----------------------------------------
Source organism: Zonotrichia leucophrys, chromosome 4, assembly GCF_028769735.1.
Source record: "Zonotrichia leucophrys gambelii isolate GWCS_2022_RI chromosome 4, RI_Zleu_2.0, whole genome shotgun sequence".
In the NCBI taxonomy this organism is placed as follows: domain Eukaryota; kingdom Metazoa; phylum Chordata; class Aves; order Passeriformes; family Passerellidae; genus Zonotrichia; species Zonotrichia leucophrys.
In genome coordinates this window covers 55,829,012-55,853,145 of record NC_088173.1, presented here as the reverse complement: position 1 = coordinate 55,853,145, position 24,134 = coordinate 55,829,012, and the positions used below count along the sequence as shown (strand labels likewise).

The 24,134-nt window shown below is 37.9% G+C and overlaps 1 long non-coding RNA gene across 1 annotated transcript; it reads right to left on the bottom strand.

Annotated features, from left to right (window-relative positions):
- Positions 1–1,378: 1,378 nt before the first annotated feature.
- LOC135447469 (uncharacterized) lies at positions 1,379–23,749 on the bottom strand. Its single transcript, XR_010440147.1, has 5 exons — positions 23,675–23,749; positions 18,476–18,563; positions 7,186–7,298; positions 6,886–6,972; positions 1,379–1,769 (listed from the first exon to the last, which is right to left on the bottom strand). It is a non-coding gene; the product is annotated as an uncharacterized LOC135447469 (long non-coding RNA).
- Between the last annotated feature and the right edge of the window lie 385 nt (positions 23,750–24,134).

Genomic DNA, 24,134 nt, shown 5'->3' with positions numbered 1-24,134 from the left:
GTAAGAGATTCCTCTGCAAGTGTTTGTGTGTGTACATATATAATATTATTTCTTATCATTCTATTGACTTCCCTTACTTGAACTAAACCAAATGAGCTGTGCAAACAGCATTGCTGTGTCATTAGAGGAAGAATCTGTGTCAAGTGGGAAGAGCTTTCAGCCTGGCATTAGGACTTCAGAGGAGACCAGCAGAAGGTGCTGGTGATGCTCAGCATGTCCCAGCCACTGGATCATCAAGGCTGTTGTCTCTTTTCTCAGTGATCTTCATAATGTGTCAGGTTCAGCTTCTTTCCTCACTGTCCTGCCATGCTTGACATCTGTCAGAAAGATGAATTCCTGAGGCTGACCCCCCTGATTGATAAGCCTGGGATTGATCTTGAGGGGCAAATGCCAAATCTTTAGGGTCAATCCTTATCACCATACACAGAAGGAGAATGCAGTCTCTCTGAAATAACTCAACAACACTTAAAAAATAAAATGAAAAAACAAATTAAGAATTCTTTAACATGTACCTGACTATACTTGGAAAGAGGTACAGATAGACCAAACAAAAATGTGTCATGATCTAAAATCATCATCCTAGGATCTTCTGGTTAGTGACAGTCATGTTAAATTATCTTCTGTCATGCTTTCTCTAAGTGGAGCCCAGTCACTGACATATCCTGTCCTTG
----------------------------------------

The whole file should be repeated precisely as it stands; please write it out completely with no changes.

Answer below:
Source organism: Zonotrichia leucophrys, chromosome 4, assembly GCF_028769735.1.
Source record: "Zonotrichia leucophrys gambelii isolate GWCS_2022_RI chromosome 4, RI_Zleu_2.0, whole genome shotgun sequence".
In the NCBI taxonomy this organism is placed as follows: domain Eukaryota; kingdom Metazoa; phylum Chordata; class Aves; order Passeriformes; family Passerellidae; genus Zonotrichia; species Zonotrichia leucophrys.
In genome coordinates this window covers 55,829,012-55,853,145 of record NC_088173.1, presented here as the reverse complement: position 1 = coordinate 55,853,145, position 24,134 = coordinate 55,829,012, and the positions used below count along the sequence as shown (strand labels likewise).

The 24,134-nt window shown below is 37.9% G+C and overlaps 1 long non-coding RNA gene across 1 annotated transcript; it reads right to left on the bottom strand.

Annotated features, from left to right (window-relative positions):
- Positions 1–1,378: 1,378 nt before the first annotated feature.
- LOC135447469 (uncharacterized) lies at positions 1,379–23,749 on the bottom strand. Its single transcript, XR_010440147.1, has 5 exons — positions 23,675–23,749; positions 18,476–18,563; positions 7,186–7,298; positions 6,886–6,972; positions 1,379–1,769 (listed from the first exon to the last, which is right to left on the bottom strand). It is a non-coding gene; the product is annotated as an uncharacterized LOC135447469 (long non-coding RNA).
- Between the last annotated feature and the right edge of the window lie 385 nt (positions 23,750–24,134).

Genomic DNA, 24,134 nt, shown 5'->3' with positions numbered 1-24,134 from the left:
GTAAGAGATTCCTCTGCAAGTGTTTGTGTGTGTACATATATAATATTATTTCTTATCATTCTATTGACTTCCCTTACTTGAACTAAACCAAATGAGCTGTGCAAACAGCATTGCTGTGTCATTAGAGGAAGAATCTGTGTCAAGTGGGAAGAGCTTTCAGCCTGGCATTAGGACTTCAGAGGAGACCAGCAGAAGGTGCTGGTGATGCTCAGCATGTCCCAGCCACTGGATCATCAAGGCTGTTGTCTCTTTTCTCAGTGATCTTCATAATGTGTCAGGTTCAGCTTCTTTCCTCACTGTCCTGCCATGCTTGACATCTGTCAGAAAGATGAATTCCTGAGGCTGACCCCCCTGATTGATAAGCCTGGGATTGATCTTGAGGGGCAAATGCCAAATCTTTAGGGTCAATCCTTATCACCATACACAGAAGGAGAATGCAGTCTCTCTGAAATAACTCAACAACACTTAAAAAATAAAATGAAAAAACAAATTAAGAATTCTTTAACATGTACCTGACTATACTTGGAAAGAGGTACAGATAGACCAAACAAAAATGTGTCATGATCTAAAATCATCATCCTAGGATCTTCTGGTTAGTGACAGTCATGTTAAATTATCTTCTGTCATGCTTTCTCTAAGTGGAGCCCAGTCACTGACATATCCTGTCCTTG